Whether or not you get personal in your blog posts, once you put yourself out there on the Internet, you’re opening yourself up to potential scrutiny. Whether you like it or not, you have to be more careful about how you carry yourself across social media when you have an active online presence tied to your personal name. Take Pinterest, for example. How many people do you see with no information in their profiles? Those people can pin freely knowing that it doesn’t reflect on them in any way. As a blogger, you have more responsibility to the blogging community as a whole, and to your own brand. Not only do you have to be extra mindful that your pins go back to a legitimate source, but you also have to make sure they reflect on your brand in a positive way.

My personal experience

I’ve been blogging for four and a half years now, with my business tied to my blog in some way for three of those years, starting with just a link to my business site until I transitioned to all business content here about two years ago. I don’t regret any of it — but I personally love writing.

For me, the transition from personal to business content was natural. When I started my blog, it was more of a creative outlet, but when I left my desk job to pursue my business full-time, my job became the creative outlet I needed. And so it made sense to write about the things I was spending most of my day on in my business.

These days, Instagram is my more personal outlet. I still have to be mindful that my posts reflect my brand in a positive way, but I don’t pay attention to any of the rules or guidelines for growing your following, nor do I put any effort in trying to do so. I simply share things I want to remember. It’s definitely possible to find a personal creative outlet elsewhere should you decide to dedicate your blogging efforts to your business.

Your turn: Have you made the blogging transition from personal to business? If you’re thinking about it, what’s holding you back? Tell me about your experience in the comments!

P.S. My blog to business journey.

6 Comments

  1. Ashley wrote:

    I think I’m somewhere in the middle.

    I mostly post blogging/coding tips, which do relate to my business. But, less often, I also review books and publish personal posts.

    Blogging is one of my favourite things in the world, so I wouldn’t want to turn it into 100% business. I like the balance I have now. 🙂 I post business related things that I like and will help my clients, but I also like to use my blog as a personal/creative outlet. I think people also like that more personal touch now and then, because it makes me more approachable.

    Posted 3.12.15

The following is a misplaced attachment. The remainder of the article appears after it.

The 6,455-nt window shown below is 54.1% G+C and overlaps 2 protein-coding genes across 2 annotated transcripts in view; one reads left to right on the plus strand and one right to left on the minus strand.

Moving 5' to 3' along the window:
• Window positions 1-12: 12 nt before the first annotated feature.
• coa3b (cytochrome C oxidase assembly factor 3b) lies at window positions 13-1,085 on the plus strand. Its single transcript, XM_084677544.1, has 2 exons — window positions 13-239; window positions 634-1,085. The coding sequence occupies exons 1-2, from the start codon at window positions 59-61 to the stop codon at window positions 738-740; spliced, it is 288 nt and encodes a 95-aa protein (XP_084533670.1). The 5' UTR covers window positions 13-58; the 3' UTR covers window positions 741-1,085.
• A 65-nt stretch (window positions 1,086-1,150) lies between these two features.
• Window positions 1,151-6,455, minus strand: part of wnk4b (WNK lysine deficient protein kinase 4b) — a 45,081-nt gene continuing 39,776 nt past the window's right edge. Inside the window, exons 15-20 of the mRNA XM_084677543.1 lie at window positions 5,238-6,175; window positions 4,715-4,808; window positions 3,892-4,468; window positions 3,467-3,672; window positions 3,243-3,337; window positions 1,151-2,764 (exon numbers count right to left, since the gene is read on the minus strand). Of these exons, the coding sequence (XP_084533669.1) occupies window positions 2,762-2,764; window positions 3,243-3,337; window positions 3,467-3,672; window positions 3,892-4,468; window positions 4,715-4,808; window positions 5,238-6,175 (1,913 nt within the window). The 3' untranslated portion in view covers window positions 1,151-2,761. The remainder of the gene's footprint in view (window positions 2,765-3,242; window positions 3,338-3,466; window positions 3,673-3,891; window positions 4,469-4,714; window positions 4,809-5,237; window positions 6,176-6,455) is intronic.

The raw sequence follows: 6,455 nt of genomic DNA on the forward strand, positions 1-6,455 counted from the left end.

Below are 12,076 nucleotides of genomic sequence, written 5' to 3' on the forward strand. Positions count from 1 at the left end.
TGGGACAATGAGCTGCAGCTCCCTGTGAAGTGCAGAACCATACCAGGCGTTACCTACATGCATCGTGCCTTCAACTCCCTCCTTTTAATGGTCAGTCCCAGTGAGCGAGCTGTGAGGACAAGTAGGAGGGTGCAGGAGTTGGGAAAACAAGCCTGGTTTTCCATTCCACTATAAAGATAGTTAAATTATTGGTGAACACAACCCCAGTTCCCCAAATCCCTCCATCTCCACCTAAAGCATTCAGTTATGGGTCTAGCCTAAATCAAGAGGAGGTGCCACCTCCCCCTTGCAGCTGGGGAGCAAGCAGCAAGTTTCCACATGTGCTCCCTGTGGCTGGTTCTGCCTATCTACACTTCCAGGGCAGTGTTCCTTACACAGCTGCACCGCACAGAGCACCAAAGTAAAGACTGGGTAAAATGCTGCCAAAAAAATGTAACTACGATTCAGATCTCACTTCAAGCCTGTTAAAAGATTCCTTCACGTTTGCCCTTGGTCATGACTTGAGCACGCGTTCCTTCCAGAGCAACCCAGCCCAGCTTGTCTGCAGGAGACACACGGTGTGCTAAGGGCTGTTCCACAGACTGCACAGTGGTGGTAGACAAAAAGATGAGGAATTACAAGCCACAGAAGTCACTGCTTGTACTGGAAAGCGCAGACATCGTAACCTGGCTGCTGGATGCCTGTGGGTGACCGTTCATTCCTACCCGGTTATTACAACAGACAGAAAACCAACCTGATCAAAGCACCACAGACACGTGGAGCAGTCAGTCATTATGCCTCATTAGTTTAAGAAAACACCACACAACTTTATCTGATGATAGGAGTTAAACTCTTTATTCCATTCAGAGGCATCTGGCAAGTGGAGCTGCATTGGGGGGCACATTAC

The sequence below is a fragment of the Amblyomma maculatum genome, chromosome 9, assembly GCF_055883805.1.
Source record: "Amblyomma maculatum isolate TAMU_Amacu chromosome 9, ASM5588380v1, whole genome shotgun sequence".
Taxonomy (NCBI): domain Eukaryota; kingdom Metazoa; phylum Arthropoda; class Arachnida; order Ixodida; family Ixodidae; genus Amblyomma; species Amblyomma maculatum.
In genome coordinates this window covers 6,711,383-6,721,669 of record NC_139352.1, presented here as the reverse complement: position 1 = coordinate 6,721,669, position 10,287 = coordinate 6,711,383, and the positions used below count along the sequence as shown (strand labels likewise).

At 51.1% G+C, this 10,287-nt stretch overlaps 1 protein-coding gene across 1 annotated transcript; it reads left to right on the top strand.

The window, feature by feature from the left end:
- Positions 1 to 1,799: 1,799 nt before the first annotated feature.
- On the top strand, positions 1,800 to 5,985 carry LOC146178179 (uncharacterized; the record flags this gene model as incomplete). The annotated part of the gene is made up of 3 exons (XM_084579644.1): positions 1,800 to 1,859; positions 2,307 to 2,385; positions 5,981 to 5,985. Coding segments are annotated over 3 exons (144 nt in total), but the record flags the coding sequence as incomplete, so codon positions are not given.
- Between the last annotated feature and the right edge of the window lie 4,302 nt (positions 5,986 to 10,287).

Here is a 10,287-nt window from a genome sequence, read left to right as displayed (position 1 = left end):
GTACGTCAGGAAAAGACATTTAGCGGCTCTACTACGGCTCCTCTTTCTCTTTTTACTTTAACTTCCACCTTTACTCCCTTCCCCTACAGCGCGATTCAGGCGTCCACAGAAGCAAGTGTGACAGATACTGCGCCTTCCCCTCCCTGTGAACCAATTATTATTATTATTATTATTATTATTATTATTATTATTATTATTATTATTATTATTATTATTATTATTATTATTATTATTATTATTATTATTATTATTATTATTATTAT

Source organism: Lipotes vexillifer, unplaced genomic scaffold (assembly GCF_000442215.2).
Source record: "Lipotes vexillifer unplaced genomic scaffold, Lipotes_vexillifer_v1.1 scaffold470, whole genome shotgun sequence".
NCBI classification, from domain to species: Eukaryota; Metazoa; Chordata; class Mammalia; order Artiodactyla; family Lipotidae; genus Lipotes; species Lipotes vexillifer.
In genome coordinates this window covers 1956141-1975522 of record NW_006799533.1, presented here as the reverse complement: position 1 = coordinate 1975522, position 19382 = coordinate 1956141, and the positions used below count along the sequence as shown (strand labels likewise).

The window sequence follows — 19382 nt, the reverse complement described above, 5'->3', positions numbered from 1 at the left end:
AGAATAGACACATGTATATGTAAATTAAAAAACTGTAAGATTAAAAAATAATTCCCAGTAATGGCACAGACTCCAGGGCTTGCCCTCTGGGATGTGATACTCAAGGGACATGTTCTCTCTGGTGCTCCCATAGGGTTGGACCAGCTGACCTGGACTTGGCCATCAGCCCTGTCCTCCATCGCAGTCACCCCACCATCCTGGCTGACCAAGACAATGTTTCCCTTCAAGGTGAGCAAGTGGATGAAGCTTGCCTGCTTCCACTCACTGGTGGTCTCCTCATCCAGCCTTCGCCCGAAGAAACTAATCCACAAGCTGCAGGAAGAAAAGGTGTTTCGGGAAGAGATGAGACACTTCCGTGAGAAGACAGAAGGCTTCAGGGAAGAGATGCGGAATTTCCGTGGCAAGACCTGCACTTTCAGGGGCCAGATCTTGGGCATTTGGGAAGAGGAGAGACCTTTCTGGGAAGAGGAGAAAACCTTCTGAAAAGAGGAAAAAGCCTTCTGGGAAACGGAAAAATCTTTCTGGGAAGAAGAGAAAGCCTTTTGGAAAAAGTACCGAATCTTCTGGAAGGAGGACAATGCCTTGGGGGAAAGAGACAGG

• The personal touch definitely helps! I’m trying to make more of an effort to show the personal side on Instagram. Though I’m happy with the direction of my blog and don’t really need it as a personal/creative outlet anymore, I think it is harder to know if your personality really comes through when you’re only blogging business.

      Posted 3.15.15
  2. Rawa wrote:

    These are some great tips, Lisa. I’ve had a shop for about 3-4 years now, through Etsy and my own hosting, and have lately been thinking about starting a blog to further my reach (and just because I really enjoy writing!). I like that you included some “why you shouldn’t” thoughts on the idea – they really made me think. I think the only thing that’s holding me back from rushing straight into it is that I’d like to have a bit of a buffer of 8-10 blog posts written, before I post the first. I’m afraid I’m going to lose interest! Which would not be a good thing, haha.

    P.S. – I’m a new reader, I discovered elembee on BlogLovin’ a couple of weeks ago. I have been eating your posts up. Thanks for all that you do!

    Posted 3.12.15
    • I’m so glad you found my blog Rawa, thanks for commenting! I don’t think there’s anything wrong with wanting to build up a buffer — you’ll definitely be grateful for it once you start posting. Just don’t let that hold you back from starting. I would recommend making a deal with yourself: either you stick to a schedule to build up your buffer, or you start publishing immediately if you miss your schedule. Having your blog live will force you to keep publishing. And remember that it’s ok to start small and increase your posting schedule as you get used to it. Good luck!

      Posted 3.15.15
  3. Danielle wrote:

    Yes, yes, yes. This is such a good post. I’m a content marketer, so one of my first marketing recommendations is usually to start a blog, but I try to really talk it out with clients first. You’re so right when you say that if you hate the idea of blogging, your energy could be better spent on other marketing tactics. There’s nothing worse than a blog that you can tell is half-maintained and you can tell the writer isn’t into it!

    Posted 3.15.15
    • That’s great that you talk it out with your clients first! I think a lot of people feel the pressure to blog, but it’s just not right for everyone.

      Posted 3.15.15